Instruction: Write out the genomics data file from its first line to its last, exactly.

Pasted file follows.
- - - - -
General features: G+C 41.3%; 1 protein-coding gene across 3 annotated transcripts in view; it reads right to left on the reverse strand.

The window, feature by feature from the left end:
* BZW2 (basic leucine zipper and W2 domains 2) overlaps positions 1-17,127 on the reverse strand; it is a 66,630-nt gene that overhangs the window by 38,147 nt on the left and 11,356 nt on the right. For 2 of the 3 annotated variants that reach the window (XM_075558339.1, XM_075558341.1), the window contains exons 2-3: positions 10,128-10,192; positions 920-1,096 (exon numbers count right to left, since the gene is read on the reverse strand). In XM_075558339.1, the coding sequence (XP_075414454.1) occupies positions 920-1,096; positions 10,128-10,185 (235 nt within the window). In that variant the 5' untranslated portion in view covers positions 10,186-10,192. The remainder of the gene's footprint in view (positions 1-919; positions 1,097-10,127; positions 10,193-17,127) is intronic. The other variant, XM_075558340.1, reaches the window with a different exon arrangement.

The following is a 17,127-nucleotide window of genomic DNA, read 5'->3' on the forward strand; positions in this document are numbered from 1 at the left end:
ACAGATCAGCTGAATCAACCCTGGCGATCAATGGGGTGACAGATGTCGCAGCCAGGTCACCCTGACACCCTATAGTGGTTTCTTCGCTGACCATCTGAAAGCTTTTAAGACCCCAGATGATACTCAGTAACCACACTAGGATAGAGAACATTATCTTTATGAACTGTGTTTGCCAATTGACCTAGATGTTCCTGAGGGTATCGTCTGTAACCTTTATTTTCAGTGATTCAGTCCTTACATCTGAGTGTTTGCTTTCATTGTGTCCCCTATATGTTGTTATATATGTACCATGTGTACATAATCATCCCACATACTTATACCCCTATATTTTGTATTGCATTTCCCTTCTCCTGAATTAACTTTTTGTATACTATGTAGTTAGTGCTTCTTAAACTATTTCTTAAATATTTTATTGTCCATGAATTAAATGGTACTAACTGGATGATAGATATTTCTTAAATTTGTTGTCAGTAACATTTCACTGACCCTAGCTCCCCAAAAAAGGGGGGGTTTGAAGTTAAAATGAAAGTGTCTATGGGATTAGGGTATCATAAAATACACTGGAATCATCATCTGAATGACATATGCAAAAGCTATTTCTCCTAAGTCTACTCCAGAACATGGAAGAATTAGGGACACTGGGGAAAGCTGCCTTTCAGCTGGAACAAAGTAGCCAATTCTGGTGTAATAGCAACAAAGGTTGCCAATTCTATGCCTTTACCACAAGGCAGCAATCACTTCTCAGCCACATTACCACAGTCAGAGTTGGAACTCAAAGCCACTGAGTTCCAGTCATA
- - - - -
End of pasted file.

General features: G+C 41.3%; 1 protein-coding gene across 3 annotated transcripts in view; it reads right to left on the reverse strand.

The window, feature by feature from the left end:
* BZW2 (basic leucine zipper and W2 domains 2) overlaps positions 1-17,127 on the reverse strand; it is a 66,630-nt gene that overhangs the window by 38,147 nt on the left and 11,356 nt on the right. For 2 of the 3 annotated variants that reach the window (XM_075558339.1, XM_075558341.1), the window contains exons 2-3: positions 10,128-10,192; positions 920-1,096 (exon numbers count right to left, since the gene is read on the reverse strand). In XM_075558339.1, the coding sequence (XP_075414454.1) occupies positions 920-1,096; positions 10,128-10,185 (235 nt within the window). In that variant the 5' untranslated portion in view covers positions 10,186-10,192. The remainder of the gene's footprint in view (positions 1-919; positions 1,097-10,127; positions 10,193-17,127) is intronic. The other variant, XM_075558340.1, reaches the window with a different exon arrangement.

The following is a 17,127-nucleotide window of genomic DNA, read 5'->3' on the forward strand; positions in this document are numbered from 1 at the left end:
ACAGATCAGCTGAATCAACCCTGGCGATCAATGGGGTGACAGATGTCGCAGCCAGGTCACCCTGACACCCTATAGTGGTTTCTTCGCTGACCATCTGAAAGCTTTTAAGACCCCAGATGATACTCAGTAACCACACTAGGATAGAGAACATTATCTTTATGAACTGTGTTTGCCAATTGACCTAGATGTTCCTGAGGGTATCGTCTGTAACCTTTATTTTCAGTGATTCAGTCCTTACATCTGAGTGTTTGCTTTCATTGTGTCCCCTATATGTTGTTATATATGTACCATGTGTACATAATCATCCCACATACTTATACCCCTATATTTTGTATTGCATTTCCCTTCTCCTGAATTAACTTTTTGTATACTATGTAGTTAGTGCTTCTTAAACTATTTCTTAAATATTTTATTGTCCATGAATTAAATGGTACTAACTGGATGATAGATATTTCTTAAATTTGTTGTCAGTAACATTTCACTGACCCTAGCTCCCCAAAAAAGGGGGGGTTTGAAGTTAAAATGAAAGTGTCTATGGGATTAGGGTATCATAAAATACACTGGAATCATCATCTGAATGACATATGCAAAAGCTATTTCTCCTAAGTCTACTCCAGAACATGGAAGAATTAGGGACACTGGGGAAAGCTGCCTTTCAGCTGGAACAAAGTAGCCAATTCTGGTGTAATAGCAACAAAGGTTGCCAATTCTATGCCTTTACCACAAGGCAGCAATCACTTCTCAGCCACATTACCACAGTCAGAGTTGGAACTCAAAGCCACTGAGTTCCAGTCATA